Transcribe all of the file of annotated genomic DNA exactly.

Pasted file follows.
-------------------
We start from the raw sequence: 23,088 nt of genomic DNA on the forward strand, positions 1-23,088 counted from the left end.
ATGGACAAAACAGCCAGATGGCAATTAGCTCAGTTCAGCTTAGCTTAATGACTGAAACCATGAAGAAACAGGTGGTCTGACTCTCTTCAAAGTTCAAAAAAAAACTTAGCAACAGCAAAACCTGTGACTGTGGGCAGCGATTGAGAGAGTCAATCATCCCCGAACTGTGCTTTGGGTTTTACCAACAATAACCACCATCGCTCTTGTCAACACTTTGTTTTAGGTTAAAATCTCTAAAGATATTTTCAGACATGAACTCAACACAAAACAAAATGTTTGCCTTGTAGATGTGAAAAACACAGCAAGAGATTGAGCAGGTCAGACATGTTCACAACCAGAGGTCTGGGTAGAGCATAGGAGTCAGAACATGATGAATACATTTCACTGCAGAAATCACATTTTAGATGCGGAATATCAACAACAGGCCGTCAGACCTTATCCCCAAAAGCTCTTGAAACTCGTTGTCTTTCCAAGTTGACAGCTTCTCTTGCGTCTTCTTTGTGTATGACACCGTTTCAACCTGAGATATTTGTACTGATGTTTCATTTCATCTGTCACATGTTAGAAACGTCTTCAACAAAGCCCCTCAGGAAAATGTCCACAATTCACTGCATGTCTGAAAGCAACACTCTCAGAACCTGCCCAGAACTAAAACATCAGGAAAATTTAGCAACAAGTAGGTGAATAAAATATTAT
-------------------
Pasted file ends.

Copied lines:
We start from the raw sequence: 23,088 nt of genomic DNA on the forward strand, positions 1-23,088 counted from the left end.
ATGGACAAAACAGCCAGATGGCAATTAGCTCAGTTCAGCTTAGCTTAATGACTGAAACCATGAAGAAACAGGTGGTCTGACTCTCTTCAAAGTTCAAAAAAAAACTTAGCAACAGCAAAACCTGTGACTGTGGGCAGCGATTGAGAGAGTCAATCATCCCCGAACTGTGCTTTGGGTTTTACCAACAATAACCACCATCGCTCTTGTCAACACTTTGTTTTAGGTTAAAATCTCTAAAGATATTTTCAGACATGAACTCAACACAAAACAAAATGTTTGCCTTGTAGATGTGAAAAACACAGCAAGAGATTGAGCAGGTCAGACATGTTCACAACCAGAGGTCTGGGTAGAGCATAGGAGTCAGAACATGATGAATACATTTCACTGCAGAAATCACATTTTAGATGCGGAATATCAACAACAGGCCGTCAGACCTTATCCCCAAAAGCTCTTGAAACTCGTTGTCTTTCCAAGTTGACAGCTTCTCTTGCGTCTTCTTTGTGTATGACACCGTTTCAACCTGAGATATTTGTACTGATGTTTCATTTCATCTGTCACATGTTAGAAACGTCTTCAACAAAGCCCCTCAGGAAAATGTCCACAATTCACTGCATGTCTGAAAGCAACACTCTCAGAACCTGCCCAGAACTAAAACATCAGGAAAATTTAGCAACAAGTAGGTGAATAAAATATTAT